Our mail usually arrives after 2:00 pm but before 4:00 pm. If our son asks to go check the mail at 3:00, we tell him that it may or may not be there. His grandma sends him the Sunday comics each week (it’s a tradition going back almost 20 years to when my oldest child was in preschool). So, if he asks whether he has mail on any given day, we can ask him to think about whether he’s gotten this week’s comics yet or not. If not, it’s more likely there will be mail for him (the comics). If so, then it is less likely that he will be receiving a random unpredictable piece of mail. Each time we check the mail, we have a chance to check our assumptions (inferences) and adjust our prediction about future phenomena.

How do children benefit from learning science process skills (source)

First, they learn science better. Hands-on process based learning is much more effective than textbook-based science. The hands-on experience also builds small motor skills as they manipulate a wide variety of materials.

Math is the language of science. The more science kids do, the more proficient they become with the language of math. But hands-on science also teaches literacy skills: as they communicate about their experience, they are building vocabulary, building oral and written language skills, and learning how to describe detail in depth.

They also learn critical thinking skills.

These include inductive reasoning, formulation of hypotheses, deductive reasoning, and a variety of mental skills such as analogy, extrapolation, synthesis, and evaluation. (source)

Every one of the science process skills is a skill we can use in many contexts in our lives. They are all about much more than learning “science.”

Read more about process here and about tinkering here.

Resources for learning more:

Parents in a Kids’ Class

I teach a Saturday class for families with kids age 3 – 7, called Family Inventor’s Lab. The parents are required to attend class one day a month when we have our parent education session, and they’re required to work in the classroom once a month. On other days, they can choose to drop off or they can choose to stay and play. Many stay and play.

How Parents Can Support Learning in Class

In order to learn, kids need a balance of: formal “teaching”, guided learning, free play, and rest. (Learn more: https://gooddayswithkids.com/2014/09/25/balanced-learning-methods/)

Free play: In class, we have several “stations” around the room with activities for kids to try. Some will test out everything in the room, and others will spend the full time doing one activity. Both choices are totally OK with us!!! We figure children spend the most time where they’re learning the most. So, if a child  is engaged in an activity and learning and discovering, parents can either 1) sit back and watch them 2) “play” on their own – doing an activity next to their child – making their own project, or 3) play along with them, but letting them guide the play. (I prefer that parents not spend a lot of class time on their phone… paying attention and participating in class shows the child that the class is fun and valuable… paying attention to your phone shows the child that the important and fun things are on the screen.)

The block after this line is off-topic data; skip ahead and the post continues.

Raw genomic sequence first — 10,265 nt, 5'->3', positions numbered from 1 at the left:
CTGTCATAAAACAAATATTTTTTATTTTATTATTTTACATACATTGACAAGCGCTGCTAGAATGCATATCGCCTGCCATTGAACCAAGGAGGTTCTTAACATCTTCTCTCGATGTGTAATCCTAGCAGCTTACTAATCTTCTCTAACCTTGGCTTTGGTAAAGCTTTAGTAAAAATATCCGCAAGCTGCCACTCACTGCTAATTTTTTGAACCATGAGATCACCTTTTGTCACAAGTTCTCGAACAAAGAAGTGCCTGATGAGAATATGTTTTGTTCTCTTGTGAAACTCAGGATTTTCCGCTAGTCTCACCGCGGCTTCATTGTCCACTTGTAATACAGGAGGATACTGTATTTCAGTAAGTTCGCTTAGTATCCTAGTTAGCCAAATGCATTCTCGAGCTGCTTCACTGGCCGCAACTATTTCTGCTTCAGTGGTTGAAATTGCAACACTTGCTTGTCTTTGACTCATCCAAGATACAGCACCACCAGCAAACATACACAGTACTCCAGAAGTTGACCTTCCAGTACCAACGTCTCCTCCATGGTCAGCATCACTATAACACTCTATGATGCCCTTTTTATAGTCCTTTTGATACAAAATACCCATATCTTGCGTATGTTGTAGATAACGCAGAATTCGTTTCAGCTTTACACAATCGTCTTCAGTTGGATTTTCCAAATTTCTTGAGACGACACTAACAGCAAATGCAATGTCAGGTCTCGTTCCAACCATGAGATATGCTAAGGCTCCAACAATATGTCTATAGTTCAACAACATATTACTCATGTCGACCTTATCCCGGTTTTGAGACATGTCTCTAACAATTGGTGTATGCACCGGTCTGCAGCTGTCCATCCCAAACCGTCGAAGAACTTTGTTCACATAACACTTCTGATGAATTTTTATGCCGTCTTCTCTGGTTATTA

Guided learning: When kids hit the edge of their abilities and are ready to grow, parents might 1) scaffold: notice what they’ve been doing, then teach them a new concept to test out (like the new way to stack a cup pyramid) and then sit back and let them explore, 2) make a suggestion for how to extend their activity (“I see you made a pattern with the Unifix cubes of red, green, red, green… could you make a pattern with black and white?”) or 3) ask them a question about what they are doing. I have a list of questions to ask to extend learning, and an article on play-based learning which includes discussion of the parent or teacher’s role in that.

Formal teaching: Circle time is when my co-teacher and I do our formal teaching. We ask the parents that are there to participate. If the parents pay attention to the story, and sing along with the songs, it encourages the children to do so. Having a role model for appropriate group participation really helps!

Parents Play Along

I love that in my class, parents play too. Often they play with their kids, but sometimes when their kids are fully engaged in an activity, the parents know to let the kids play on their own and discover on their own. Parents take that as an opportunity to play too. Here are three creations from dads from our Towers class. (FYI, the structure on the right is the Space Needle in big blocks.) An aunt and a grandma also did lots of fun work at the Watts Tower project, but I unfortunately didn’t catch any pictures of that.

mag  watts  FIL 045

I think it’s fabulous when the parents play. First, because it makes class more fun for all of us. It’s Saturday, we should all be having fun!!

Second, parents’ work is generally more inventive or more sophisticated than children’s. Taking a project to a higher level, sets some examples for the kids of what things are possible with the materials. (Note, we need to be careful with this… it’s important that the parent is just playing, and NOT hinting to the any child that THEIR creation should look like the parent’s creation… we don’t want to hint that there is one right way of doing something and we don’t want to hint that their work is not as good as ours.)

But, most importantly, it sets an example for the child that even as an adult, you can have fun learning. When I was a kid, my mom was always learning new crafts and working on lots of projects she enjoyed. My dad also had an on-going collection of projects – bodywork on the car, building cabinets in the kitchen… But my dad “played” more than mom – he had a certain glee in experimenting and testing and discovering. I think that passion for learning in our parents helped keep the passion for learning aflame in me and my siblings.